Les services de renseignement afghans (le NDS) seront, selon M. Longuet, présents aux côtés des bataillons de l'armée afghane. Les officiers formés par les Français dans les écoles de Kaboul ou du Wardak, seront en priorité affectés à la 3e brigade positionnée dans la région sous responsabilité française de Kapisa. De plus, des agents de la Direction de la protection du secret défense (DPSD) seront "'binômés' avec les responsables des unités afghanes qui combattent avec nous". Enfin, a-t-il rappelé, les alliés de l'OTAN ont décidé que le recrutement dans l'armée afghane sera ralenti "pour en assurer la qualité".

 

"Nous voulons un retrait ordonné", a réaffirmé le ministre des affaires étrangères, pour qui "nous n'avons pas vocation à occuper indéfiniment l'Afghanistan". "Quand nous avons parlé de retrait on nous a traité d'irresponsables et maintenant tout le monde en parle", a souligné le député socialiste Jean Glavany.

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7 février 2012 2 07 /02 /février /2012 08:45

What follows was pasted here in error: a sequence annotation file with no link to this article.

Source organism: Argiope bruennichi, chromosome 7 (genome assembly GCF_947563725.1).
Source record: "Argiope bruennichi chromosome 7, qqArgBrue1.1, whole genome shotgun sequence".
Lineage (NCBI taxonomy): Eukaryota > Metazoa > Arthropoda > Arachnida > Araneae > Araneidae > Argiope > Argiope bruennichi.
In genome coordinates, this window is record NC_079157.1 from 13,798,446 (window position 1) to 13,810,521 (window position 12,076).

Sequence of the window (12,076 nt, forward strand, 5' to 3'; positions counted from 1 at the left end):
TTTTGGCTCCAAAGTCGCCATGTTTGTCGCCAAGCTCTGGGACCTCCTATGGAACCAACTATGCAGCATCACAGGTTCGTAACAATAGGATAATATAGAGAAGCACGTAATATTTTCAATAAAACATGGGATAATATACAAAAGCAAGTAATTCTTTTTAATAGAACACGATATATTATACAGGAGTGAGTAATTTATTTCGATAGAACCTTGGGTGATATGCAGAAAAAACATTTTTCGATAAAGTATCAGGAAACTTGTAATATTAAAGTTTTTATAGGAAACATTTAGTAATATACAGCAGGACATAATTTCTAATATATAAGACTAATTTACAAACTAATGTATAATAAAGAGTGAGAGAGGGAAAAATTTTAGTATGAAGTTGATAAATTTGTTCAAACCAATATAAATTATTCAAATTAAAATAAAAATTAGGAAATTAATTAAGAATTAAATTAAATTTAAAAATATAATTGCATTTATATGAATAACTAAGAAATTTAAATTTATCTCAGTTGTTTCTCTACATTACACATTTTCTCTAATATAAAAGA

http://www.defense.gouv.fr/var/dicod/storage/images/base-de-medias/images/operations/afghanistan/110206-afghanistan-rapatriement-de-materiels-lourds-vers-la-france/afghanistan-rapatriement-de-materiels-lourds-vers-la-france-14/1550200-4-fre-FR/afghanistan-rapatriement-de-materiels-lourds-vers-la-france-1.jpg

 

06/02/2012 Sources : EMA

 

Depuis le 26 janvier 2012, dans le cadre du retrait des premiers soldats français fin 2011, des avions gros porteur assurent le transport de matériels lourds qui doivent rentrer en France. Un avion Antonov  124 (AN 124) a quitté Kaboul le 26 janvier avec, à son bord, une dizaine de véhicules blindés.

 

http://www.defense.gouv.fr/var/dicod/storage/images/base-de-medias/images/operations/afghanistan/110206-afghanistan-rapatriement-de-materiels-lourds-vers-la-france/afghanistan-rapatriement-de-materiels-lourds-vers-la-france-2/1550318-5-fre-FR/afghanistan-rapatriement-de-materiels-lourds-vers-la-france-2.jpg